In A Texas Town, A Film Premiere Hits Home

Correction April 22, 2009

We said, "Kelly was one of more than two dozen public housing residents, nearly all of them black, who were targeted by the Robert County District Attorney, then arrested and charged with selling cocaine." Hearne, Texas, is actually in Robertson County.

Beharie and Woodard i i

hide captionIn American Violet, Nicole Beharie (right) plays Dee Roberts, a woman unfairly targeted in a drug raid. Her character is based on Hearne resident Regina Kelley.

Scott Saltzman/Samuel Goldwyn Films
Beharie and Woodard

In American Violet, Nicole Beharie (right) plays Dee Roberts, a woman unfairly targeted in a drug raid. Her character is based on Hearne resident Regina Kelley.

Scott Saltzman/Samuel Goldwyn Films
Tim Blake Nelson i i

hide captionTim Blake Nelson plays David Cohen, an ACLU lawyer who helps Dee with her lawsuit.

Scott Saltzman/Samuel Goldwyn Films
Tim Blake Nelson

Tim Blake Nelson plays David Cohen, an ACLU lawyer who helps Dee with her lawsuit.

Scott Saltzman/Samuel Goldwyn Films

The film American Violet hits theaters April 17, bringing the racial tensions of small-town East Texas to screens around the country.

The movie is based on the story of Regina Kelley, a woman caught up in a misguided drug raid that took place in Hearne, Texas, about 120 miles north of Houston. More than two dozen public housing residents — most of them black — were arrested and charged with selling cocaine.

As national civil rights organizations got involved, it became clear that the arrests were based on tips from an unreliable informant — a drug addict. Most of the charges were dropped. A civil-rights lawsuit followed.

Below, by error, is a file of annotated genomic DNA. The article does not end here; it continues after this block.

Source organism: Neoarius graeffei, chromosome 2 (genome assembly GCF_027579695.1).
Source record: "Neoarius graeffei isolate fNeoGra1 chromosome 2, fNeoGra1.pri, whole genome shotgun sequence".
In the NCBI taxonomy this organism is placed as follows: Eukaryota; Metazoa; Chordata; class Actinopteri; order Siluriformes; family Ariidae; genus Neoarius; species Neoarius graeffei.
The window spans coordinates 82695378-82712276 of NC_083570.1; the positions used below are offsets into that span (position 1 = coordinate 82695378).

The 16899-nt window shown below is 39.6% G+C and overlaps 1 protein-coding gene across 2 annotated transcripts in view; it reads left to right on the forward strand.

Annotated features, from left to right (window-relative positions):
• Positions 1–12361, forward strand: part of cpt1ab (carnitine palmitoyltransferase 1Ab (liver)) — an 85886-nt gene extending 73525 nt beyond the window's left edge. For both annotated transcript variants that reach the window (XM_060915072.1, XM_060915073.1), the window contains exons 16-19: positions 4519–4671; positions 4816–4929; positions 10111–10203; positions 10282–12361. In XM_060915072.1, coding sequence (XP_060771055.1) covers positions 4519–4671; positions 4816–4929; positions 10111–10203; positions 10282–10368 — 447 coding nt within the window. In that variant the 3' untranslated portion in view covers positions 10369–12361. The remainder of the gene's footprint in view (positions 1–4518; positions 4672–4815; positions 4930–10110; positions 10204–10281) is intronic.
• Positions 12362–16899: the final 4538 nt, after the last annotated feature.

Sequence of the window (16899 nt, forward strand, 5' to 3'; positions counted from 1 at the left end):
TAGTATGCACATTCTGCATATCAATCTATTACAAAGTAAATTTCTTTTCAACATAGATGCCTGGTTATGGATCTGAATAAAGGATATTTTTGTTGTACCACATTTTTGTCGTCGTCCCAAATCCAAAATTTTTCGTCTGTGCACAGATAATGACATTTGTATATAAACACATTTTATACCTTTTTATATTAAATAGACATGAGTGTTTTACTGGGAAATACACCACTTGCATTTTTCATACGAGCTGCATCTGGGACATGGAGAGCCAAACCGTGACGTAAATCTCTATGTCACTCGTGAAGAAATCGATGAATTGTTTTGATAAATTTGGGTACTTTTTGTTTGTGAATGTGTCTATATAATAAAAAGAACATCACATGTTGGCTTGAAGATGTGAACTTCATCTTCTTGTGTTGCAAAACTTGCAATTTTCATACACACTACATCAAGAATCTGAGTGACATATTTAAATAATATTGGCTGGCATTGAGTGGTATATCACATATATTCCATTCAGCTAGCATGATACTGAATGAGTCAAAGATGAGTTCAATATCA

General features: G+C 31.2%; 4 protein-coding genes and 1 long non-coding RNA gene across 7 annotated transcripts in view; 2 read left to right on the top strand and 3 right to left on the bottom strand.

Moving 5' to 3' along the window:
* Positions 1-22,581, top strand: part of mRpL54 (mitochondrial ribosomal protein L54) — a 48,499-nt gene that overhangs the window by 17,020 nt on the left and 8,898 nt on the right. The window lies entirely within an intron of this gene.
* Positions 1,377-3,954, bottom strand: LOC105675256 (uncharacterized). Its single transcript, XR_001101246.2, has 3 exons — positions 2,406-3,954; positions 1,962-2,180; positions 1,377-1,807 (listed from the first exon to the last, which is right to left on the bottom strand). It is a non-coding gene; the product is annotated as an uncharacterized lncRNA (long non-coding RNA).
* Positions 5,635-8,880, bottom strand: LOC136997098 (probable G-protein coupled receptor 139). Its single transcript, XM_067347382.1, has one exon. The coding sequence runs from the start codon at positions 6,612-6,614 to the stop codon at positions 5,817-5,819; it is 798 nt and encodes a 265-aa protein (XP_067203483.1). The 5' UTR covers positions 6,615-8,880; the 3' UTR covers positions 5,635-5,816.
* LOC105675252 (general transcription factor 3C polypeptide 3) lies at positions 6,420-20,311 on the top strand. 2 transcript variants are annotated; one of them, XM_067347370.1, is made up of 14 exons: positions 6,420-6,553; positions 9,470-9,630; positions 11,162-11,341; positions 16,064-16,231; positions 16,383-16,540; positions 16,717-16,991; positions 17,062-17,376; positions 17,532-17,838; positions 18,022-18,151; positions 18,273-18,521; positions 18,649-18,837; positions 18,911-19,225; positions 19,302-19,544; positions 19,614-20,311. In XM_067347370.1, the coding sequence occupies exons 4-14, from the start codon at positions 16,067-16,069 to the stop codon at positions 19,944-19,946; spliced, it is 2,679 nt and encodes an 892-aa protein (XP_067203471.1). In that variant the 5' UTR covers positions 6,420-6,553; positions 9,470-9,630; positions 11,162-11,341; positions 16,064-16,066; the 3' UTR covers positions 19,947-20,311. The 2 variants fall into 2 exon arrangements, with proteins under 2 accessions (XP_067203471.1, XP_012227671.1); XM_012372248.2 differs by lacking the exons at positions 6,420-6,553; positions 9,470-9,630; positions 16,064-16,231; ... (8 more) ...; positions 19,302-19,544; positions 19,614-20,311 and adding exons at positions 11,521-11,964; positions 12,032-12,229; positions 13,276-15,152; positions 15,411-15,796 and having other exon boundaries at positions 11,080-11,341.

Last month, American Violet was screened for the residents of Hearne in the auditorium of St. Mary's Catholic Church. There was no red carpet, but apropos of the subject of the movie, there were rumors that the Ku Klux Klan was going to show up.

Armed security guards stood watch, though nothing out of the ordinary happened.

The premiere was well attended, though getting the word out was not easy. Father Robert Herald, who hosted the event, said someone dressed in a SWAT uniform advised local merchants to take down the movie's advertisements.

"They were told it might go better if their poster was removed," Herald said.

But rumors and attempts at intimidation would not keep many in Hearne's black community from attending the premiere.

Regina Kelley was there, and amid the tension and the excitement, she shook her head in disbelief that her life had become a major motion picture.

And she did not shy away from talking about the raid that put her in the limelight. The police, she said, were often in her housing project.

"This is something that's been going on since I was a little girl," Kelley said.

About a quarter of the audience at the showing was white. Asked for their thoughts after watching the film, some older white attendees just waved at reporters and walked away.

Others, including a man named Dale Willard, were more open about their feelings. He said he liked the movie and its message.

"What they did was wrong," he said, referring to the drug raid in 2000. Still, Willard said he was happy that the movie's producers kept his town's name out of the film.

"It's nice they changed the name, and all that, but we all known that it was Hearne," he said.

Reaction to American Violet among the black community was overwhelmingly positive. Life-long Hearne resident James Taylor was hopeful.

"Maybe now, people will open their eyes to what's going on in these smaller towns," he said.

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